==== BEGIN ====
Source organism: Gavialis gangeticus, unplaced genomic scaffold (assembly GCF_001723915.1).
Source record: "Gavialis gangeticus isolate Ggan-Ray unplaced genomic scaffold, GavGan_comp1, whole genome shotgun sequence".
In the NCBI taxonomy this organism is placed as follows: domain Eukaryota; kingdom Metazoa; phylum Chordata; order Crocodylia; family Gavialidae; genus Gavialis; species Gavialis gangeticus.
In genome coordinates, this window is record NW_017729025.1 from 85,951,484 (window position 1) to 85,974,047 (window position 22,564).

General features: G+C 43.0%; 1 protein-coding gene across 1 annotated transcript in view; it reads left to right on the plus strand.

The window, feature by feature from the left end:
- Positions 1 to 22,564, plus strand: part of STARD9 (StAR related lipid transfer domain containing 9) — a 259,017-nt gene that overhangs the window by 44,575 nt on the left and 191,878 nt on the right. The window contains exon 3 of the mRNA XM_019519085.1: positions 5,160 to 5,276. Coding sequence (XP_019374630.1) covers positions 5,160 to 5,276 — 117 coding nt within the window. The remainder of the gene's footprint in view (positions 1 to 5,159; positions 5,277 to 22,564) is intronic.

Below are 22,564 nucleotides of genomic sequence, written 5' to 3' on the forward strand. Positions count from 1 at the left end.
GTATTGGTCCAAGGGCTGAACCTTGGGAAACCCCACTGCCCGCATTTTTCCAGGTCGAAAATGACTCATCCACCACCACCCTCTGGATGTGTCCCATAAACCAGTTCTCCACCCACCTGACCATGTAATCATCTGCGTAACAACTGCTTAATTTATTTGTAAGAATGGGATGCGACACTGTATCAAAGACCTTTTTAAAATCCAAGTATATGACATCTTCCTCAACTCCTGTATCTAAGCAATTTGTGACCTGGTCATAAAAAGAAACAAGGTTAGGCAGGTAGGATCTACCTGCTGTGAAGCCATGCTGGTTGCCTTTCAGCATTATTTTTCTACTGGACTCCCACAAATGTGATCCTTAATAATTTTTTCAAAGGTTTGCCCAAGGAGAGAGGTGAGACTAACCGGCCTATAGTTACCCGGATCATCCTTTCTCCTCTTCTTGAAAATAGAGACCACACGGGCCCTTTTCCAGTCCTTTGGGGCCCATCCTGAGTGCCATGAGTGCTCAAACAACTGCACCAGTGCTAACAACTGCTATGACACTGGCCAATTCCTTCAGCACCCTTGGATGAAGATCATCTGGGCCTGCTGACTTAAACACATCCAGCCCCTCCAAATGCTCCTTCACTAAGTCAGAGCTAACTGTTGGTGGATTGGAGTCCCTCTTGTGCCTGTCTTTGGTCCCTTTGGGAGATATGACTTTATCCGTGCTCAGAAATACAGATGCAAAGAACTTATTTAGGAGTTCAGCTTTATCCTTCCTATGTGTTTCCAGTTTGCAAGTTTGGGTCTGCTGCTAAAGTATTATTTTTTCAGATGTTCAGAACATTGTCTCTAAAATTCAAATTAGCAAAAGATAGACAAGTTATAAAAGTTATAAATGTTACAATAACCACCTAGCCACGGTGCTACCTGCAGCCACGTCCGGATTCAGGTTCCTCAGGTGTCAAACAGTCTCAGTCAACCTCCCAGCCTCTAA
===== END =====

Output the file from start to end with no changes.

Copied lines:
Source organism: Gavialis gangeticus, unplaced genomic scaffold (assembly GCF_001723915.1).
Source record: "Gavialis gangeticus isolate Ggan-Ray unplaced genomic scaffold, GavGan_comp1, whole genome shotgun sequence".
In the NCBI taxonomy this organism is placed as follows: domain Eukaryota; kingdom Metazoa; phylum Chordata; order Crocodylia; family Gavialidae; genus Gavialis; species Gavialis gangeticus.
In genome coordinates, this window is record NW_017729025.1 from 85,951,484 (window position 1) to 85,974,047 (window position 22,564).

General features: G+C 43.0%; 1 protein-coding gene across 1 annotated transcript in view; it reads left to right on the plus strand.

The window, feature by feature from the left end:
- Positions 1 to 22,564, plus strand: part of STARD9 (StAR related lipid transfer domain containing 9) — a 259,017-nt gene that overhangs the window by 44,575 nt on the left and 191,878 nt on the right. The window contains exon 3 of the mRNA XM_019519085.1: positions 5,160 to 5,276. Coding sequence (XP_019374630.1) covers positions 5,160 to 5,276 — 117 coding nt within the window. The remainder of the gene's footprint in view (positions 1 to 5,159; positions 5,277 to 22,564) is intronic.

Below are 22,564 nucleotides of genomic sequence, written 5' to 3' on the forward strand. Positions count from 1 at the left end.
GTATTGGTCCAAGGGCTGAACCTTGGGAAACCCCACTGCCCGCATTTTTCCAGGTCGAAAATGACTCATCCACCACCACCCTCTGGATGTGTCCCATAAACCAGTTCTCCACCCACCTGACCATGTAATCATCTGCGTAACAACTGCTTAATTTATTTGTAAGAATGGGATGCGACACTGTATCAAAGACCTTTTTAAAATCCAAGTATATGACATCTTCCTCAACTCCTGTATCTAAGCAATTTGTGACCTGGTCATAAAAAGAAACAAGGTTAGGCAGGTAGGATCTACCTGCTGTGAAGCCATGCTGGTTGCCTTTCAGCATTATTTTTCTACTGGACTCCCACAAATGTGATCCTTAATAATTTTTTCAAAGGTTTGCCCAAGGAGAGAGGTGAGACTAACCGGCCTATAGTTACCCGGATCATCCTTTCTCCTCTTCTTGAAAATAGAGACCACACGGGCCCTTTTCCAGTCCTTTGGGGCCCATCCTGAGTGCCATGAGTGCTCAAACAACTGCACCAGTGCTAACAACTGCTATGACACTGGCCAATTCCTTCAGCACCCTTGGATGAAGATCATCTGGGCCTGCTGACTTAAACACATCCAGCCCCTCCAAATGCTCCTTCACTAAGTCAGAGCTAACTGTTGGTGGATTGGAGTCCCTCTTGTGCCTGTCTTTGGTCCCTTTGGGAGATATGACTTTATCCGTGCTCAGAAATACAGATGCAAAGAACTTATTTAGGAGTTCAGCTTTATCCTTCCTATGTGTTTCCAGTTTGCAAGTTTGGGTCTGCTGCTAAAGTATTATTTTTTCAGATGTTCAGAACATTGTCTCTAAAATTCAAATTAGCAAAAGATAGACAAGTTATAAAAGTTATAAATGTTACAATAACCACCTAGCCACGGTGCTACCTGCAGCCACGTCCGGATTCAGGTTCCTCAGGTGTCAAACAGTCTCAGTCAACCTCCCAGCCTCTAA